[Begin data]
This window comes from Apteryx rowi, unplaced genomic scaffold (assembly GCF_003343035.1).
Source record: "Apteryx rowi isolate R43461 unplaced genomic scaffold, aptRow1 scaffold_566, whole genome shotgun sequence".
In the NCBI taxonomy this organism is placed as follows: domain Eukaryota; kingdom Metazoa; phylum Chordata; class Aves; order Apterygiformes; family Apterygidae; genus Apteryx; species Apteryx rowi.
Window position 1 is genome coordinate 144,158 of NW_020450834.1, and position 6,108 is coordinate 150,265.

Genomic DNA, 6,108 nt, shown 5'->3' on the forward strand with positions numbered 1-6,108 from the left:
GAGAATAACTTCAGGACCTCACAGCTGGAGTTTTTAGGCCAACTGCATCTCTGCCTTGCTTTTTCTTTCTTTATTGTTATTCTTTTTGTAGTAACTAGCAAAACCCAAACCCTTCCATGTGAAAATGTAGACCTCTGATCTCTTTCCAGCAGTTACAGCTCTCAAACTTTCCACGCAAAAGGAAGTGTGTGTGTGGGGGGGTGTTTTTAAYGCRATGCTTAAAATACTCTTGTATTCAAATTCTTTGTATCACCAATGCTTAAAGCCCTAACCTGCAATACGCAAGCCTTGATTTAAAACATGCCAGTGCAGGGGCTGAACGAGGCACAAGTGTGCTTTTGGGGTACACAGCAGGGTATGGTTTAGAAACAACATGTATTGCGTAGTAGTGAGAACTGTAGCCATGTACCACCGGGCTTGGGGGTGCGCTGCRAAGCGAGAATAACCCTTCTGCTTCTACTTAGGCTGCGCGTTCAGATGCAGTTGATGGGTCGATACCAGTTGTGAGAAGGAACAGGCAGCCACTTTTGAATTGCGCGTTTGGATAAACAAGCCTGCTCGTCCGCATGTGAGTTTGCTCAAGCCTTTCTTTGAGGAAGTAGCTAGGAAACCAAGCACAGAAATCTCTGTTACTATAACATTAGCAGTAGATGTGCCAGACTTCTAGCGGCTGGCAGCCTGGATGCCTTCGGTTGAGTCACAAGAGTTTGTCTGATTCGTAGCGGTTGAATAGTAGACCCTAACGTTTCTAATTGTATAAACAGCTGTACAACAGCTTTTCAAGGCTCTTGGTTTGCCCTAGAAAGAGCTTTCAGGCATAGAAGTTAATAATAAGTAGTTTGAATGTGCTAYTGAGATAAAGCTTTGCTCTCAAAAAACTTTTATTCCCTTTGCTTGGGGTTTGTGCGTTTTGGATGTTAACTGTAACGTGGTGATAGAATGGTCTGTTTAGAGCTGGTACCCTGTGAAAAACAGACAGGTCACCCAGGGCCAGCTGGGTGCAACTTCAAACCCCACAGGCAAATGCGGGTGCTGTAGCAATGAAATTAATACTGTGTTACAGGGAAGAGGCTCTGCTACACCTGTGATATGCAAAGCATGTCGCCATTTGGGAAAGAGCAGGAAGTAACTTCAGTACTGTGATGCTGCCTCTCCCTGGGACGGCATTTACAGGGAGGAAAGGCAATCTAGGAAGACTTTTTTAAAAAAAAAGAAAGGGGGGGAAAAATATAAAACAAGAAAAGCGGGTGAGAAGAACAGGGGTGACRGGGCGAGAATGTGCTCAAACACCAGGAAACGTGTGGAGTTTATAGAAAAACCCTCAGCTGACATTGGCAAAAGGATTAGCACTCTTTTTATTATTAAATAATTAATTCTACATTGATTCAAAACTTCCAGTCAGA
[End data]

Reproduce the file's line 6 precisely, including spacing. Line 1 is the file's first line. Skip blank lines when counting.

GAGAATAACTTCAGGACCTCACAGCTGGAGTTTTTAGGCCAACTGCATCTCTGCCTTGCTTTTTCTTTCTTTATTGTTATTCTTTTTGTAGTAACTAGCAAAACCCAAACCCTTCCATGTGAAAATGTAGACCTCTGATCTCTTTCCAGCAGTTACAGCTCTCAAACTTTCCACGCAAAAGGAAGTGTGTGTGTGGGGGGGTGTTTTTAAYGCRATGCTTAAAATACTCTTGTATTCAAATTCTTTGTATCACCAATGCTTAAAGCCCTAACCTGCAATACGCAAGCCTTGATTTAAAACATGCCAGTGCAGGGGCTGAACGAGGCACAAGTGTGCTTTTGGGGTACACAGCAGGGTATGGTTTAGAAACAACATGTATTGCGTAGTAGTGAGAACTGTAGCCATGTACCACCGGGCTTGGGGGTGCGCTGCRAAGCGAGAATAACCCTTCTGCTTCTACTTAGGCTGCGCGTTCAGATGCAGTTGATGGGTCGATACCAGTTGTGAGAAGGAACAGGCAGCCACTTTTGAATTGCGCGTTTGGATAAACAAGCCTGCTCGTCCGCATGTGAGTTTGCTCAAGCCTTTCTTTGAGGAAGTAGCTAGGAAACCAAGCACAGAAATCTCTGTTACTATAACATTAGCAGTAGATGTGCCAGACTTCTAGCGGCTGGCAGCCTGGATGCCTTCGGTTGAGTCACAAGAGTTTGTCTGATTCGTAGCGGTTGAATAGTAGACCCTAACGTTTCTAATTGTATAAACAGCTGTACAACAGCTTTTCAAGGCTCTTGGTTTGCCCTAGAAAGAGCTTTCAGGCATAGAAGTTAATAATAAGTAGTTTGAATGTGCTAYTGAGATAAAGCTTTGCTCTCAAAAAACTTTTATTCCCTTTGCTTGGGGTTTGTGCGTTTTGGATGTTAACTGTAACGTGGTGATAGAATGGTCTGTTTAGAGCTGGTACCCTGTGAAAAACAGACAGGTCACCCAGGGCCAGCTGGGTGCAACTTCAAACCCCACAGGCAAATGCGGGTGCTGTAGCAATGAAATTAATACTGTGTTACAGGGAAGAGGCTCTGCTACACCTGTGATATGCAAAGCATGTCGCCATTTGGGAAAGAGCAGGAAGTAACTTCAGTACTGTGATGCTGCCTCTCCCTGGGACGGCATTTACAGGGAGGAAAGGCAATCTAGGAAGACTTTTTTAAAAAAAAAGAAAGGGGGGGAAAAATATAAAACAAGAAAAGCGGGTGAGAAGAACAGGGGTGACRGGGCGAGAATGTGCTCAAACACCAGGAAACGTGTGGAGTTTATAGAAAAACCCTCAGCTGACATTGGCAAAAGGATTAGCACTCTTTTTATTATTAAATAATTAATTCTACATTGATTCAAAACTTCCAGTCAGA